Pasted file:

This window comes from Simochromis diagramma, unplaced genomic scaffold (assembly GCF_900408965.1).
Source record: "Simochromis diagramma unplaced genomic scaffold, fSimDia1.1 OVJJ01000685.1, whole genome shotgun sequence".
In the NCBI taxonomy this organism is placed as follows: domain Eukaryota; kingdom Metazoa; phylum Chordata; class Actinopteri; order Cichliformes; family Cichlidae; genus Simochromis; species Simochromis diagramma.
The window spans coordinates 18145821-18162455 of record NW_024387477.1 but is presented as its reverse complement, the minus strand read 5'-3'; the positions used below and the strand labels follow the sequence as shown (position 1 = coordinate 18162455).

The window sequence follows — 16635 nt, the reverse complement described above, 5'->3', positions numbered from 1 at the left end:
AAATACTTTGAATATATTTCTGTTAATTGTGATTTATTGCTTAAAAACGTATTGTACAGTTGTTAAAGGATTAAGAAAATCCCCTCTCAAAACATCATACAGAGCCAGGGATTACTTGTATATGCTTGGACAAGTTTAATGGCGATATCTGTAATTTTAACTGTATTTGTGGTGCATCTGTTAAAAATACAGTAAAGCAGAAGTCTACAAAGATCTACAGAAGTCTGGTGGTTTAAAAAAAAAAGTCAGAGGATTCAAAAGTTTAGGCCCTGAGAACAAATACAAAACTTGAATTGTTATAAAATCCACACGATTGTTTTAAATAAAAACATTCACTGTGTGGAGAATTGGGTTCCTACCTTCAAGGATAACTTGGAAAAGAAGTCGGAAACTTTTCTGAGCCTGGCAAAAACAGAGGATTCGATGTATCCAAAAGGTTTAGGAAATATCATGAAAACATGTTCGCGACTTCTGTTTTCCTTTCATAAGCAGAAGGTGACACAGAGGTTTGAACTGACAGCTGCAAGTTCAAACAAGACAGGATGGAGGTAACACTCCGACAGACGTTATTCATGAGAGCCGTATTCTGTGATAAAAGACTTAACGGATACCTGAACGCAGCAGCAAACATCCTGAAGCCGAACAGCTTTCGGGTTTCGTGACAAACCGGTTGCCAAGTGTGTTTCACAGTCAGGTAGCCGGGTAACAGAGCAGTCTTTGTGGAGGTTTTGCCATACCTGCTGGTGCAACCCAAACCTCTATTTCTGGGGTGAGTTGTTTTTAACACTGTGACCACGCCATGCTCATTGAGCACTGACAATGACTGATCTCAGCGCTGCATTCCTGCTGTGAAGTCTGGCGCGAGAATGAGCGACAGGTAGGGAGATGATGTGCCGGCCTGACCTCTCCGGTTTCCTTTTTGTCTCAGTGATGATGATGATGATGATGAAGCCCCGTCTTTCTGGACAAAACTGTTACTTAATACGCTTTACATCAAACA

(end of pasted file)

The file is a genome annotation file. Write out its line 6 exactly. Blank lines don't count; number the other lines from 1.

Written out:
AAATACTTTGAATATATTTCTGTTAATTGTGATTTATTGCTTAAAAACGTATTGTACAGTTGTTAAAGGATTAAGAAAATCCCCTCTCAAAACATCATACAGAGCCAGGGATTACTTGTATATGCTTGGACAAGTTTAATGGCGATATCTGTAATTTTAACTGTATTTGTGGTGCATCTGTTAAAAATACAGTAAAGCAGAAGTCTACAAAGATCTACAGAAGTCTGGTGGTTTAAAAAAAAAAGTCAGAGGATTCAAAAGTTTAGGCCCTGAGAACAAATACAAAACTTGAATTGTTATAAAATCCACACGATTGTTTTAAATAAAAACATTCACTGTGTGGAGAATTGGGTTCCTACCTTCAAGGATAACTTGGAAAAGAAGTCGGAAACTTTTCTGAGCCTGGCAAAAACAGAGGATTCGATGTATCCAAAAGGTTTAGGAAATATCATGAAAACATGTTCGCGACTTCTGTTTTCCTTTCATAAGCAGAAGGTGACACAGAGGTTTGAACTGACAGCTGCAAGTTCAAACAAGACAGGATGGAGGTAACACTCCGACAGACGTTATTCATGAGAGCCGTATTCTGTGATAAAAGACTTAACGGATACCTGAACGCAGCAGCAAACATCCTGAAGCCGAACAGCTTTCGGGTTTCGTGACAAACCGGTTGCCAAGTGTGTTTCACAGTCAGGTAGCCGGGTAACAGAGCAGTCTTTGTGGAGGTTTTGCCATACCTGCTGGTGCAACCCAAACCTCTATTTCTGGGGTGAGTTGTTTTTAACACTGTGACCACGCCATGCTCATTGAGCACTGACAATGACTGATCTCAGCGCTGCATTCCTGCTGTGAAGTCTGGCGCGAGAATGAGCGACAGGTAGGGAGATGATGTGCCGGCCTGACCTCTCCGGTTTCCTTTTTGTCTCAGTGATGATGATGATGATGATGAAGCCCCGTCTTTCTGGACAAAACTGTTACTTAATACGCTTTACATCAAACA